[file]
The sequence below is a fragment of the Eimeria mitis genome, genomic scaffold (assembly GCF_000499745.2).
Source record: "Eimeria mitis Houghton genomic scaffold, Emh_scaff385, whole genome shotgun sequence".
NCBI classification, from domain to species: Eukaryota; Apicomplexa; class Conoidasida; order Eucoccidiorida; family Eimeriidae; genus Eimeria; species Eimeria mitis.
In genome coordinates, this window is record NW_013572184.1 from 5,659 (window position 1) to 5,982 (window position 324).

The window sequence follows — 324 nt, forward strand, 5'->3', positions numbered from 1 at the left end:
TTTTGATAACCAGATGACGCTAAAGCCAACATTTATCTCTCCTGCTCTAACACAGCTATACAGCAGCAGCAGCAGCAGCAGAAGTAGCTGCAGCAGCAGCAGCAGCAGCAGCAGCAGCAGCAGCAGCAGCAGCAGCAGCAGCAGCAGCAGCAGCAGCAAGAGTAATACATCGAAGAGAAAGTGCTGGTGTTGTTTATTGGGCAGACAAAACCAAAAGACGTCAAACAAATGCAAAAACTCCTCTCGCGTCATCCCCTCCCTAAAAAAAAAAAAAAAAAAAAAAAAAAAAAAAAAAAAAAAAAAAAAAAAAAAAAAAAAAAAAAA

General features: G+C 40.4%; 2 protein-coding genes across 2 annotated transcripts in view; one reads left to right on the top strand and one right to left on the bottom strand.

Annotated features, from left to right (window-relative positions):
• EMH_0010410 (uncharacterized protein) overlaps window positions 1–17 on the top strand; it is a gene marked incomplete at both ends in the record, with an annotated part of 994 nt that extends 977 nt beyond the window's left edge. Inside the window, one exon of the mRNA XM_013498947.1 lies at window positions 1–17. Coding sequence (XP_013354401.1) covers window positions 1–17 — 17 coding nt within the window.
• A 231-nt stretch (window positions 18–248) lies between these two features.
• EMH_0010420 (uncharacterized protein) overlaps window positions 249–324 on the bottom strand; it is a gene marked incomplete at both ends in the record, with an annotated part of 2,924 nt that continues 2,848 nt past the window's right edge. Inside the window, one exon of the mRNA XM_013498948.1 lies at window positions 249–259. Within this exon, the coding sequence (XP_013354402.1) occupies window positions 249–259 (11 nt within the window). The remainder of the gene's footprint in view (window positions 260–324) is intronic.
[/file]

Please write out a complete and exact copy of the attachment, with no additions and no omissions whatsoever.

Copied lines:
The sequence below is a fragment of the Eimeria mitis genome, genomic scaffold (assembly GCF_000499745.2).
Source record: "Eimeria mitis Houghton genomic scaffold, Emh_scaff385, whole genome shotgun sequence".
NCBI classification, from domain to species: Eukaryota; Apicomplexa; class Conoidasida; order Eucoccidiorida; family Eimeriidae; genus Eimeria; species Eimeria mitis.
In genome coordinates, this window is record NW_013572184.1 from 5,659 (window position 1) to 5,982 (window position 324).

The window sequence follows — 324 nt, forward strand, 5'->3', positions numbered from 1 at the left end:
TTTTGATAACCAGATGACGCTAAAGCCAACATTTATCTCTCCTGCTCTAACACAGCTATACAGCAGCAGCAGCAGCAGCAGAAGTAGCTGCAGCAGCAGCAGCAGCAGCAGCAGCAGCAGCAGCAGCAGCAGCAGCAGCAGCAGCAGCAGCAGCAGCAAGAGTAATACATCGAAGAGAAAGTGCTGGTGTTGTTTATTGGGCAGACAAAACCAAAAGACGTCAAACAAATGCAAAAACTCCTCTCGCGTCATCCCCTCCCTAAAAAAAAAAAAAAAAAAAAAAAAAAAAAAAAAAAAAAAAAAAAAAAAAAAAAAAAAAAAAAA

General features: G+C 40.4%; 2 protein-coding genes across 2 annotated transcripts in view; one reads left to right on the top strand and one right to left on the bottom strand.

Annotated features, from left to right (window-relative positions):
• EMH_0010410 (uncharacterized protein) overlaps window positions 1–17 on the top strand; it is a gene marked incomplete at both ends in the record, with an annotated part of 994 nt that extends 977 nt beyond the window's left edge. Inside the window, one exon of the mRNA XM_013498947.1 lies at window positions 1–17. Coding sequence (XP_013354401.1) covers window positions 1–17 — 17 coding nt within the window.
• A 231-nt stretch (window positions 18–248) lies between these two features.
• EMH_0010420 (uncharacterized protein) overlaps window positions 249–324 on the bottom strand; it is a gene marked incomplete at both ends in the record, with an annotated part of 2,924 nt that continues 2,848 nt past the window's right edge. Inside the window, one exon of the mRNA XM_013498948.1 lies at window positions 249–259. Within this exon, the coding sequence (XP_013354402.1) occupies window positions 249–259 (11 nt within the window). The remainder of the gene's footprint in view (window positions 260–324) is intronic.